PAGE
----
Репозиторий Университета

Poliomyelitis in modern conditions: Achievements and prospects

  • Ivanova O.
Дата публикации:01.01.2018
Журнал: Jurnal Infektologii
БД: Scopus
Ссылка: Scopus


© 2018 Interregional public organization Association of infectious disease specialists of Saint-Petersburg and Leningrad region (IPO AIDSSPbR). All rights reservbed. The creation in the middle of the 20th century vaccines against poliomyelitis (PM) - inactivated vaccine (IPV) and live oral vaccine from Sabin strains (OPV) with various properties, advantages and disadvantages, but highly effective, made it possible to implement the idea of elimination of PM. Since 1988, the WHO Global Program of PM eradication has achieved remarkable success: the incidence of PM caused by wild poliovirus (PV) has been reduced by 10 thousand times, the number of endemic countries has been reduced to 3, the circulation of wild PV has been discontinued in 4 regions of the world the wild type 2 of PV has been eradicated, and wild type 3 of PV has not been detected for almost 5 years. Under conditions of a decrease in the incidence of PM caused by wild PV, the known negative properties of trivalent OPV made its further use problematic. These negative properties are: 1) the ability to cause post-vaccination complications and 2) the genetic instability of Sabin strains, especially PV of type 2, and their ability under certain conditions (primarily in conditions of low collective immunity to PV) to quickly restore neurovirulence, transforming into circulating vaccine-derived PV (VDPV), capable of causing incidents and outbreaks of PM. In order to reduce the risk associated primarily with type 2 PV, WHO proposed a global switch to the use of bivalent OPV from types 1 and 3, completed in 2016. In 2019, WHO plans to complete eradication of type 1 and 3 PVs, and in 2022 completely abandon the OPV. The precondition for the safety of such tactics is the maintenance of high collective immunity to PM. There are several threats to the security of this strategy. PVs can "silently" circulate in the human population for a long time without clinical manifestations of PM, which, with inadequate epidemiological surveillance can lead to the return of PM. The reintroduction of both wild PV and Sabin strains can occur from institutions that preserve / work with PV. The source of VDPV can be people with primary immunodeficiencies, which continuously excrete PV. It is necessary to maintain surveillance over the PM, expand additional types of surveillance for the PV, strict containment of all PVs. The only way to maintain collective immunity is immunization with trivalent IPV. The current global shortage of IPV poses a significant threat to the world's epidemiological well-being. The solution to the problem is the development of a new generation of safe and effective vaccines, improving the ways of introducing IPV, developing antiviral drugs.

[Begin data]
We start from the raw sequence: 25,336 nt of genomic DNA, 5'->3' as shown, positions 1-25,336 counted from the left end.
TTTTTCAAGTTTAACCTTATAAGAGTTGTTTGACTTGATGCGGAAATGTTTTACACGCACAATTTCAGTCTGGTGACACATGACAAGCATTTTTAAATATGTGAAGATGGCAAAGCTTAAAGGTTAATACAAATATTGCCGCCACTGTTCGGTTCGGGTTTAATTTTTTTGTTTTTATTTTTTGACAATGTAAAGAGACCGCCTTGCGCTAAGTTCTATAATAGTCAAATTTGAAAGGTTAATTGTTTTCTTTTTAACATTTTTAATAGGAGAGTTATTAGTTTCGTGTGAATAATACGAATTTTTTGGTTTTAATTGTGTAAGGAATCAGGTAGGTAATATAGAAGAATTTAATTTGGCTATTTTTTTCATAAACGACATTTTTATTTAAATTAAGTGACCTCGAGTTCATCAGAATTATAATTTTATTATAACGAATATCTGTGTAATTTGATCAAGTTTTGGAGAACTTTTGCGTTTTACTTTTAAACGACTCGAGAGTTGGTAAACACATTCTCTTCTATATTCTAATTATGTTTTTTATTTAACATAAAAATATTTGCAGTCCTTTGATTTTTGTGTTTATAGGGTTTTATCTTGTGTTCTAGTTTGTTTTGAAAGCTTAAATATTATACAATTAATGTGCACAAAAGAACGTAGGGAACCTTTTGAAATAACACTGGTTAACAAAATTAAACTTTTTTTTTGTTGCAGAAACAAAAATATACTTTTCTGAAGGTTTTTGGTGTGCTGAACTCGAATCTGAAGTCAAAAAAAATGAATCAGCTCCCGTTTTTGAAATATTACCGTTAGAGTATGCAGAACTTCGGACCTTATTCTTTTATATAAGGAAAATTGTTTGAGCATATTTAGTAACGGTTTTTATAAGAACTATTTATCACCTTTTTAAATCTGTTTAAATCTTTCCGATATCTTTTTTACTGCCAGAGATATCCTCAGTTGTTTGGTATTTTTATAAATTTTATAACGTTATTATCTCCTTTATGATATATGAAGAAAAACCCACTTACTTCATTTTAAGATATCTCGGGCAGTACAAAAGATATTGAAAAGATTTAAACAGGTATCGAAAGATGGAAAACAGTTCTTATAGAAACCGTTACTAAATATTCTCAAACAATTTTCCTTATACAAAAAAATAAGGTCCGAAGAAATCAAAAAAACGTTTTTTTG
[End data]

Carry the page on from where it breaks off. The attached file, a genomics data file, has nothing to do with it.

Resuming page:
Вернуться назад